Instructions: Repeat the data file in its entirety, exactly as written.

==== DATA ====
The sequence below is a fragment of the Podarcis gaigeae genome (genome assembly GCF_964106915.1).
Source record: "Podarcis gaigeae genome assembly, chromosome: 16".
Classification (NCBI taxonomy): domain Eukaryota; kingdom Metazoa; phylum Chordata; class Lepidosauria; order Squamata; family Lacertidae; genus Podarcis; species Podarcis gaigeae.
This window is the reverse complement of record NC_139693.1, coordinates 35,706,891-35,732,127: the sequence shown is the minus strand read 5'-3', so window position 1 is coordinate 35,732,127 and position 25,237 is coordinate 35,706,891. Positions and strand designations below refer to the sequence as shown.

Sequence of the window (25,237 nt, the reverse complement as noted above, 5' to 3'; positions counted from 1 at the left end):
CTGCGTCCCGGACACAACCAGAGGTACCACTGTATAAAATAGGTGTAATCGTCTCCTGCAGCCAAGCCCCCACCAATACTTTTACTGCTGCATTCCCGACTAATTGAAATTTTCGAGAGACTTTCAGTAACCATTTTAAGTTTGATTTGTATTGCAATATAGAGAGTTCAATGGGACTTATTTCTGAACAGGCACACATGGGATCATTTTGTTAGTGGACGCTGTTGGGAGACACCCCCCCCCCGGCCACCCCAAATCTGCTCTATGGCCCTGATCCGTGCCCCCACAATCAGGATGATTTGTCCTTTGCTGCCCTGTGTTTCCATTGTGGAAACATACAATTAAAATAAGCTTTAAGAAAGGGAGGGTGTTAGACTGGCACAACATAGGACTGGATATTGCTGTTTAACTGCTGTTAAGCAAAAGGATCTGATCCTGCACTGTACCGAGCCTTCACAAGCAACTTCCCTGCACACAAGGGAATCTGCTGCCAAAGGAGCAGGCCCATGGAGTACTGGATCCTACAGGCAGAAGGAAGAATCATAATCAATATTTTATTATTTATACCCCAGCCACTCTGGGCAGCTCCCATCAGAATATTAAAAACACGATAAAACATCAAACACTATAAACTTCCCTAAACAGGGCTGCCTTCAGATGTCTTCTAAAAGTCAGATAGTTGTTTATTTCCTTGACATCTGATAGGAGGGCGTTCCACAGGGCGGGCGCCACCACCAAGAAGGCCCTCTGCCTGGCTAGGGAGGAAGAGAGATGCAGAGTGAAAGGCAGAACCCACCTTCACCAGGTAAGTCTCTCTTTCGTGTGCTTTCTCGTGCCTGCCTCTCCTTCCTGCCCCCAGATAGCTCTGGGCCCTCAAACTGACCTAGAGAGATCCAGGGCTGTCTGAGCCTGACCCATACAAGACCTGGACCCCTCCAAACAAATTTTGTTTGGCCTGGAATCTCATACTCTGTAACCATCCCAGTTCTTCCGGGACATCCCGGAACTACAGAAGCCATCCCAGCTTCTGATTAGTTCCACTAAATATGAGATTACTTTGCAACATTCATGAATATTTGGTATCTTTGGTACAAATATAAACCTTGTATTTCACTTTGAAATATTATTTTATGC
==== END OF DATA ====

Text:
The sequence below is a fragment of the Podarcis gaigeae genome (genome assembly GCF_964106915.1).
Source record: "Podarcis gaigeae genome assembly, chromosome: 16".
Classification (NCBI taxonomy): domain Eukaryota; kingdom Metazoa; phylum Chordata; class Lepidosauria; order Squamata; family Lacertidae; genus Podarcis; species Podarcis gaigeae.
This window is the reverse complement of record NC_139693.1, coordinates 35,706,891-35,732,127: the sequence shown is the minus strand read 5'-3', so window position 1 is coordinate 35,732,127 and position 25,237 is coordinate 35,706,891. Positions and strand designations below refer to the sequence as shown.

Sequence of the window (25,237 nt, the reverse complement as noted above, 5' to 3'; positions counted from 1 at the left end):
CTGCGTCCCGGACACAACCAGAGGTACCACTGTATAAAATAGGTGTAATCGTCTCCTGCAGCCAAGCCCCCACCAATACTTTTACTGCTGCATTCCCGACTAATTGAAATTTTCGAGAGACTTTCAGTAACCATTTTAAGTTTGATTTGTATTGCAATATAGAGAGTTCAATGGGACTTATTTCTGAACAGGCACACATGGGATCATTTTGTTAGTGGACGCTGTTGGGAGACACCCCCCCCCCGGCCACCCCAAATCTGCTCTATGGCCCTGATCCGTGCCCCCACAATCAGGATGATTTGTCCTTTGCTGCCCTGTGTTTCCATTGTGGAAACATACAATTAAAATAAGCTTTAAGAAAGGGAGGGTGTTAGACTGGCACAACATAGGACTGGATATTGCTGTTTAACTGCTGTTAAGCAAAAGGATCTGATCCTGCACTGTACCGAGCCTTCACAAGCAACTTCCCTGCACACAAGGGAATCTGCTGCCAAAGGAGCAGGCCCATGGAGTACTGGATCCTACAGGCAGAAGGAAGAATCATAATCAATATTTTATTATTTATACCCCAGCCACTCTGGGCAGCTCCCATCAGAATATTAAAAACACGATAAAACATCAAACACTATAAACTTCCCTAAACAGGGCTGCCTTCAGATGTCTTCTAAAAGTCAGATAGTTGTTTATTTCCTTGACATCTGATAGGAGGGCGTTCCACAGGGCGGGCGCCACCACCAAGAAGGCCCTCTGCCTGGCTAGGGAGGAAGAGAGATGCAGAGTGAAAGGCAGAACCCACCTTCACCAGGTAAGTCTCTCTTTCGTGTGCTTTCTCGTGCCTGCCTCTCCTTCCTGCCCCCAGATAGCTCTGGGCCCTCAAACTGACCTAGAGAGATCCAGGGCTGTCTGAGCCTGACCCATACAAGACCTGGACCCCTCCAAACAAATTTTGTTTGGCCTGGAATCTCATACTCTGTAACCATCCCAGTTCTTCCGGGACATCCCGGAACTACAGAAGCCATCCCAGCTTCTGATTAGTTCCACTAAATATGAGATTACTTTGCAACATTCATGAATATTTGGTATCTTTGGTACAAATATAAACCTTGTATTTCACTTTGAAATATTATTTTATGC